On this day in history, Earl Warren was born in Los Angeles, California. He sought the nomination for the U.S. President of the Republican party in 1952, but lost out to Dwight D. Eisenhower, who then nominated Warren under a recess appointment as the 14th Chief Justice of the Supreme Court.
Section 2 of the U.S. Constitution requires that the most senior federal officers must be confirmed by the Senate before assuming office, but while the Senate is in recess the President may act alone by making a recess appointment to fill “Vacancies that may happen during the Recess of the Senate.” To remain in effect, a recess appointment must be approved by the Senate by the end of the next session of Congress, or the position becomes vacant again.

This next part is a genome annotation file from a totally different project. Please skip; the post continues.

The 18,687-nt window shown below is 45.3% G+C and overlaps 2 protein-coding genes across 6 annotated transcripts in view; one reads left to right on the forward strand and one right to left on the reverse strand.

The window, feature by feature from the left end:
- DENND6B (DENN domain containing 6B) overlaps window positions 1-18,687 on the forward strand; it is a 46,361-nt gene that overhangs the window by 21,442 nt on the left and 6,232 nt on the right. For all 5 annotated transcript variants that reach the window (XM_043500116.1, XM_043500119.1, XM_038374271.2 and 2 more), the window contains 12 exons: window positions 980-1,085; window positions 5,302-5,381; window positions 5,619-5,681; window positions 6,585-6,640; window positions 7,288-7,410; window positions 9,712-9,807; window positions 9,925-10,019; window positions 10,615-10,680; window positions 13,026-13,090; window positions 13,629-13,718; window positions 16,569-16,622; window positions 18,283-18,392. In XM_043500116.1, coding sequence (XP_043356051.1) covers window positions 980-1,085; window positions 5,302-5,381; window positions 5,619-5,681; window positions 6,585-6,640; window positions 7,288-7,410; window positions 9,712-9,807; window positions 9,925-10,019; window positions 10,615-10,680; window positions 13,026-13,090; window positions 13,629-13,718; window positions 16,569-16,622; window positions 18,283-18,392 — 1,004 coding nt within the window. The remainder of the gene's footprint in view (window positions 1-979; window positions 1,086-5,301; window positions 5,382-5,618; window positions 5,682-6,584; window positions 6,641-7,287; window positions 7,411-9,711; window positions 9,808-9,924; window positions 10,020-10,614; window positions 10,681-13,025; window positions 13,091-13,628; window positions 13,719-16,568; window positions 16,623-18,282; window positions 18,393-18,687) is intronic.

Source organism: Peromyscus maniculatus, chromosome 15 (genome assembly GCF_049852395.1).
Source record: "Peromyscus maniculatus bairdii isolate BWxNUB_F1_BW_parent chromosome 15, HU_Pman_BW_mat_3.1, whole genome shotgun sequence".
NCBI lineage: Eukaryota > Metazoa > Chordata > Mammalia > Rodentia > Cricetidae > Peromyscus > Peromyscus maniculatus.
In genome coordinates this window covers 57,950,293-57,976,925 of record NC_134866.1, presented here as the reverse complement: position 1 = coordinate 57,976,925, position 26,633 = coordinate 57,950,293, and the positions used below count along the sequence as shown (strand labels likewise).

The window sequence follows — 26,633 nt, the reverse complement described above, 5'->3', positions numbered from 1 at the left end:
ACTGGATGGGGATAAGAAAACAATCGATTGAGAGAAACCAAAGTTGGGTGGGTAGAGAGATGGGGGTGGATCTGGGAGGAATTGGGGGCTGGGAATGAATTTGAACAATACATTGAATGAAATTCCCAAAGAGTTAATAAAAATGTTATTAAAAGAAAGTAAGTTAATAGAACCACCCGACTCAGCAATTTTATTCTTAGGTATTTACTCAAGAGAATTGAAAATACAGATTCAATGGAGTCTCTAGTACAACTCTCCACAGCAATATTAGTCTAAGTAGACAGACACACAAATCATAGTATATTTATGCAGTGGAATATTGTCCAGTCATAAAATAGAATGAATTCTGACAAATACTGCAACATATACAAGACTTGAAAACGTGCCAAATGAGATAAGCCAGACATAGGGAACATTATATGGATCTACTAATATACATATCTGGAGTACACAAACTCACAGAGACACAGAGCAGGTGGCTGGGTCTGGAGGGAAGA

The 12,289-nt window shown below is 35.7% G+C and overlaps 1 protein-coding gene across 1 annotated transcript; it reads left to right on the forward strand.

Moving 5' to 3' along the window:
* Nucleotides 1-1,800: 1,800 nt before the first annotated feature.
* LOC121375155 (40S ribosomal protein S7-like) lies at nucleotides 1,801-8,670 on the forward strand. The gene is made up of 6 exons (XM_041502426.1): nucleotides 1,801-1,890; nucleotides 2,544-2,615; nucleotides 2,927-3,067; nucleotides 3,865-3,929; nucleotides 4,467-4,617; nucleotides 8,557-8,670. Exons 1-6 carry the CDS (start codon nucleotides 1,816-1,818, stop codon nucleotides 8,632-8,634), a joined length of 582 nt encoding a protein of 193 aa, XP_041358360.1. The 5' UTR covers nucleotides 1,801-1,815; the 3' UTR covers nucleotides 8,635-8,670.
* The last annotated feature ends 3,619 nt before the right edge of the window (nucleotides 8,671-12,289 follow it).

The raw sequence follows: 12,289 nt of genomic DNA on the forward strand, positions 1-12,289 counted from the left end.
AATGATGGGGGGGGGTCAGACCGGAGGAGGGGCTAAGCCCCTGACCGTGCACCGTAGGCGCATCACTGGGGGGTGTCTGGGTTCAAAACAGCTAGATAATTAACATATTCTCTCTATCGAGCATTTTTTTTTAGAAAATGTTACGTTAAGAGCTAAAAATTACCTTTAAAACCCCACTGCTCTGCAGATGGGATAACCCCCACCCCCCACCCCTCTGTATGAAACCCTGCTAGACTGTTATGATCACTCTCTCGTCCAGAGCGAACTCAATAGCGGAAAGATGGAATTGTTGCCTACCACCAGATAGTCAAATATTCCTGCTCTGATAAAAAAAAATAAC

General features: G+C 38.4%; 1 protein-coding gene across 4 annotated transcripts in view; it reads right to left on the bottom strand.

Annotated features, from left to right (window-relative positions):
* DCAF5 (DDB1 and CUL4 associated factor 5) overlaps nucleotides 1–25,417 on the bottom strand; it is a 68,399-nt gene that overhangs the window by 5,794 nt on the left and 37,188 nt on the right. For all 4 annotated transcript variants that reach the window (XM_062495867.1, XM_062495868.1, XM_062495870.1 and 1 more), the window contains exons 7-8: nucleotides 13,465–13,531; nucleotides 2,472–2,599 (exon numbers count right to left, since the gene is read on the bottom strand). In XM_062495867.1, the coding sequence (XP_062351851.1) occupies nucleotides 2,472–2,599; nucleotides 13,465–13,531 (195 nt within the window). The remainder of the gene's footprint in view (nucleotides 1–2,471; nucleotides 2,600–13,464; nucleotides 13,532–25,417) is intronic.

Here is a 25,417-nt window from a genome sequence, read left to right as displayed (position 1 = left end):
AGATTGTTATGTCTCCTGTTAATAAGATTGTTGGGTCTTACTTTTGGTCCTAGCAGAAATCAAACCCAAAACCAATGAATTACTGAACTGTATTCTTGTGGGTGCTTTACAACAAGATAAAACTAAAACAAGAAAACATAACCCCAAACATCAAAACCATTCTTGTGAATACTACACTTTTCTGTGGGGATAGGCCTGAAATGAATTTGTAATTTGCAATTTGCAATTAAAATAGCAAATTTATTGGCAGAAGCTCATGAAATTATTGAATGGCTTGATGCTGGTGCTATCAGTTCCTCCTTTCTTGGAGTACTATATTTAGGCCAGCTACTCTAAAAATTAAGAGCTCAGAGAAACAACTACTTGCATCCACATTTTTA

President Eisenhower nominated Warren as Chief Justice on September 30, 1953, and he was confirmed by The Senate on March 1, 1954.
Warren is best-known for four landmark decisions enacted during his tenure: Brown v. Board of Education (347 U.S. 483, 1954), Gideon v. Wainwright (372 U.S. 335, 1963), Reynolds v. Sims (377 U.S. 533, 1964), and Miranda v. Arizona (384 U.S. 436, 1966).
Warren retired on June 23, 1969, after fifteen years of service, and died on July 9, 1974, at the age of eighty-three.